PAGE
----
Selecting the right outcomes

Outcomes in clinical studies need to be informed by what patients, but also clinicians, health and social services deem important. This too has an impact on preclinical science—for instance if an intervention is found to improve muscle mass but not strength in preclinical work, the case for translating these findings into even early clinical studies is likely to be weak, and alternative approaches should be researched. Different types of outcomes are however likely to be appropriate for different phases of trial—early phase trials are likely to need to focus on measures relevant to the biological target of interventions, intermediate phase trials on physical performance, but later phase trials need to focus on physical function in daily life, together with outcomes such as falls, healthcare utilisation and the need for social care, as has been argued elsewhere (Kilsby et al. 2017). Finding reliable surrogate biomarkers that predict longer-term response to treatment in sarcopenia trials is also essential if we are to deliver cost-effective, early-phase trials in a timely manner.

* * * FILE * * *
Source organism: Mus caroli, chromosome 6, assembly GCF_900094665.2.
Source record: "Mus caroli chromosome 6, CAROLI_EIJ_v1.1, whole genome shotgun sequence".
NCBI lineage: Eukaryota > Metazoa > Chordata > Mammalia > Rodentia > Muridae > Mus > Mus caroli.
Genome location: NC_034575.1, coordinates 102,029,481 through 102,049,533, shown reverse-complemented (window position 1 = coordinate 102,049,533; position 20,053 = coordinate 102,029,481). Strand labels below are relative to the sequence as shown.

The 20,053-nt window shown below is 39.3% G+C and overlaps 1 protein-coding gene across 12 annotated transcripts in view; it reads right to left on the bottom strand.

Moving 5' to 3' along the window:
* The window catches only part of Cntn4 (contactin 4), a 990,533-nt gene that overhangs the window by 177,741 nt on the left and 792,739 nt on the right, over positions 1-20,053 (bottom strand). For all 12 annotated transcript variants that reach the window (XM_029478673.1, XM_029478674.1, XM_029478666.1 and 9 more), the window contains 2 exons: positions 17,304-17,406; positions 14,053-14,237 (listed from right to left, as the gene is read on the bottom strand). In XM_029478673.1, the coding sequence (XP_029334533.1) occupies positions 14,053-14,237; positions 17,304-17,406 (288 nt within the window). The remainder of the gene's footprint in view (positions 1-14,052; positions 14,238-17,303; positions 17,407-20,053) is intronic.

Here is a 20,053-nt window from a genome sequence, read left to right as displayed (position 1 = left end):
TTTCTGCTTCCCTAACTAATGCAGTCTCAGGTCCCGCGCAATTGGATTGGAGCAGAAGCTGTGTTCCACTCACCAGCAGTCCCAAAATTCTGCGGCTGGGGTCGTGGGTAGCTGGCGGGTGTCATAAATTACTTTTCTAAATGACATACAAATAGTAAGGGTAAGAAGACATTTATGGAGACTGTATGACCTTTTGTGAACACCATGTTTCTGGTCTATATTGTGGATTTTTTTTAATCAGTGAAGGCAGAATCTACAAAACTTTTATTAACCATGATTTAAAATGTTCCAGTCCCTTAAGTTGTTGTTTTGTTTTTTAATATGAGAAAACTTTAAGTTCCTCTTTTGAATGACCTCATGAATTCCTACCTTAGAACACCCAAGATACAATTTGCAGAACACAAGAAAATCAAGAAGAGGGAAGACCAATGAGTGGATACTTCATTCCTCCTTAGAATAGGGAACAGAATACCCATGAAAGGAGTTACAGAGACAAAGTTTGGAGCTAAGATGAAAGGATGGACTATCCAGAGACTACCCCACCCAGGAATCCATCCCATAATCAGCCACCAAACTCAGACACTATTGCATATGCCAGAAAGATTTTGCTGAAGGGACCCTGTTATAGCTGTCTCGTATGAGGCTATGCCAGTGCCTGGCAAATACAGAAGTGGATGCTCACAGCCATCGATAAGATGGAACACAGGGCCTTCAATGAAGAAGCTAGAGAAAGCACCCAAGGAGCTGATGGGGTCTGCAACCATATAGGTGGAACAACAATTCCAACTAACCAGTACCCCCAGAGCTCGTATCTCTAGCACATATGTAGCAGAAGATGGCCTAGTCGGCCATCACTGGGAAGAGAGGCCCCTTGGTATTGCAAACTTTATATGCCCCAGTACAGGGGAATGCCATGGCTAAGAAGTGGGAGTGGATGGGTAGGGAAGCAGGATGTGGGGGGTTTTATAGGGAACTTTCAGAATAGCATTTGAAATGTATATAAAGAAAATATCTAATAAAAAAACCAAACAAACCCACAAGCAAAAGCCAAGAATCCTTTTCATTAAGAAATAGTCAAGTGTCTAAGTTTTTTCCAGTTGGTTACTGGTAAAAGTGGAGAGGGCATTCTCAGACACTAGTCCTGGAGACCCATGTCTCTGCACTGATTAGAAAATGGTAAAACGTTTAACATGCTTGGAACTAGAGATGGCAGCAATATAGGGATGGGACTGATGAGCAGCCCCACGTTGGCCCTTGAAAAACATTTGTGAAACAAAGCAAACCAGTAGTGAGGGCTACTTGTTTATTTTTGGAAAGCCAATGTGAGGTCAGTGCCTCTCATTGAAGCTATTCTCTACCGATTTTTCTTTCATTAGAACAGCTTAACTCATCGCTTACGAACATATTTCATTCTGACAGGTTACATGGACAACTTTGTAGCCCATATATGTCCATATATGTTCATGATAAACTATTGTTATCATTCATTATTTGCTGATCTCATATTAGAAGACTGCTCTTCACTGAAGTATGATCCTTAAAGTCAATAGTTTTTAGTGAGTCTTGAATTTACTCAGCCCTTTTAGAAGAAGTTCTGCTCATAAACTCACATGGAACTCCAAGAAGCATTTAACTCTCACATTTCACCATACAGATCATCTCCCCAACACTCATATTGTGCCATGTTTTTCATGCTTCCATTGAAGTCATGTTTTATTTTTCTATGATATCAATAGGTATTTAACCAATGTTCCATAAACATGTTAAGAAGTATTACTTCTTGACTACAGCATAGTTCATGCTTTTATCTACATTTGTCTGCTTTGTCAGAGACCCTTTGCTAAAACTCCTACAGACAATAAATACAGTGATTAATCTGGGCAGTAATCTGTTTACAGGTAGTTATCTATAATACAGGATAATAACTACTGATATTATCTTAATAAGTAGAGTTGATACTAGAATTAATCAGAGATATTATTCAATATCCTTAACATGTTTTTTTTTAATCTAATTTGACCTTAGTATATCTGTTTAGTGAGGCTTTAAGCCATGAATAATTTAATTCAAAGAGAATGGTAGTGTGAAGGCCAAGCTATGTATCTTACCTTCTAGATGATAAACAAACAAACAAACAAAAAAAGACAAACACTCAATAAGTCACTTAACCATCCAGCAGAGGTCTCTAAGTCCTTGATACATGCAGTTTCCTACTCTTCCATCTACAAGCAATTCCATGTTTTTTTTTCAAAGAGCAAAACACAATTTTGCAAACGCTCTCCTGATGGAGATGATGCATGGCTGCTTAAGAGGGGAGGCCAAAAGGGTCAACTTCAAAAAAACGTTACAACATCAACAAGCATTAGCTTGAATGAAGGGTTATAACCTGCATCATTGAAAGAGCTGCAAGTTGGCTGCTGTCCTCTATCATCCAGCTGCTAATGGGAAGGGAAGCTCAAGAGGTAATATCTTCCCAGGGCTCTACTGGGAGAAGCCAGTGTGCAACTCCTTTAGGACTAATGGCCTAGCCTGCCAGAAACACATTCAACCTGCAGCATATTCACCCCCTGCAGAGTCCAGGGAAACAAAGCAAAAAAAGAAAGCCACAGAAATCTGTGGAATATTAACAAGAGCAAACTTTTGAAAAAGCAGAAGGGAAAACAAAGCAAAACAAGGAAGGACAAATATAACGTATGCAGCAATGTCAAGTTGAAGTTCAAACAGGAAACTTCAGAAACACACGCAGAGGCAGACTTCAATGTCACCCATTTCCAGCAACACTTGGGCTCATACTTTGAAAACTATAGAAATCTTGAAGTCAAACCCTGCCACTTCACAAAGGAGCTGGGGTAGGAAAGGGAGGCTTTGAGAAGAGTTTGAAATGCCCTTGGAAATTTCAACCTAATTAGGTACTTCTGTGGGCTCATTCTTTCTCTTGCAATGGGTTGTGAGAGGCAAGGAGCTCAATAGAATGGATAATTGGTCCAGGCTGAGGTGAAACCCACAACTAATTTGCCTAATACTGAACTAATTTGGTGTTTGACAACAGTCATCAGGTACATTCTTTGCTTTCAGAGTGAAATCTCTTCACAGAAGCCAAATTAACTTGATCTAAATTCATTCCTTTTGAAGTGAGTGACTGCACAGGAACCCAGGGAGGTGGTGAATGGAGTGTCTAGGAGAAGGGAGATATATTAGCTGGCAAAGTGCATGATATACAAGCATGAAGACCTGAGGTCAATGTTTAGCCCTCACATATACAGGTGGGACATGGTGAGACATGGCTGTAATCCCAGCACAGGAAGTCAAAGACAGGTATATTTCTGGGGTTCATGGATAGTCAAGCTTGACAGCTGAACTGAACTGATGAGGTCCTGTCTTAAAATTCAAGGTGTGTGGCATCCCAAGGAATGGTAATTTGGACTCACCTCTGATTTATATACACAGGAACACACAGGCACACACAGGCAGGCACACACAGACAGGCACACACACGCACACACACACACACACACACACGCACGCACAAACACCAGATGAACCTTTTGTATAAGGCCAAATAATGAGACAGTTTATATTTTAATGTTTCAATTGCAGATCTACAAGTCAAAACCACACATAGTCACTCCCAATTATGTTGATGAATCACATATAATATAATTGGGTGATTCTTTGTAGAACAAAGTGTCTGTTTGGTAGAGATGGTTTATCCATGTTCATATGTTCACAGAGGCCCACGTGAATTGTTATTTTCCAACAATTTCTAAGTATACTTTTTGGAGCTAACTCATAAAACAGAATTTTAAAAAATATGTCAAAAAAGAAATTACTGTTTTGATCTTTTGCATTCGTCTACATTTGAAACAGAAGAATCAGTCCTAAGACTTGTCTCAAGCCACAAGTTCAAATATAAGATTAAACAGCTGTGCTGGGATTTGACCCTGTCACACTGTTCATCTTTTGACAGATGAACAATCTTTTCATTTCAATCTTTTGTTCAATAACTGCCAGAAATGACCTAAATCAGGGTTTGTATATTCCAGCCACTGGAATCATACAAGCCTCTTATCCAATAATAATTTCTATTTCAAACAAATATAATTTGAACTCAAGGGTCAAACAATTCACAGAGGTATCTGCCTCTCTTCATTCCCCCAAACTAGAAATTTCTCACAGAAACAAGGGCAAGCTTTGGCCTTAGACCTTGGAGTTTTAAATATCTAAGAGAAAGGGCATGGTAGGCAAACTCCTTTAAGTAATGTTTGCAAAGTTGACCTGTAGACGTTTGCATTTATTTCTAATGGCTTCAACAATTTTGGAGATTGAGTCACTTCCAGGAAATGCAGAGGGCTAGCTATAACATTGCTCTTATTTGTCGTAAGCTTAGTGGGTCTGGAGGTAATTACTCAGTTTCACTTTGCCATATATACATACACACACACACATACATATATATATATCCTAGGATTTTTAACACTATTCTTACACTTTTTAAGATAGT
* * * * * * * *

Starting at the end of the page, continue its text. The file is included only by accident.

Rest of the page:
Building the capacity to deliver clinical research in sarcopenia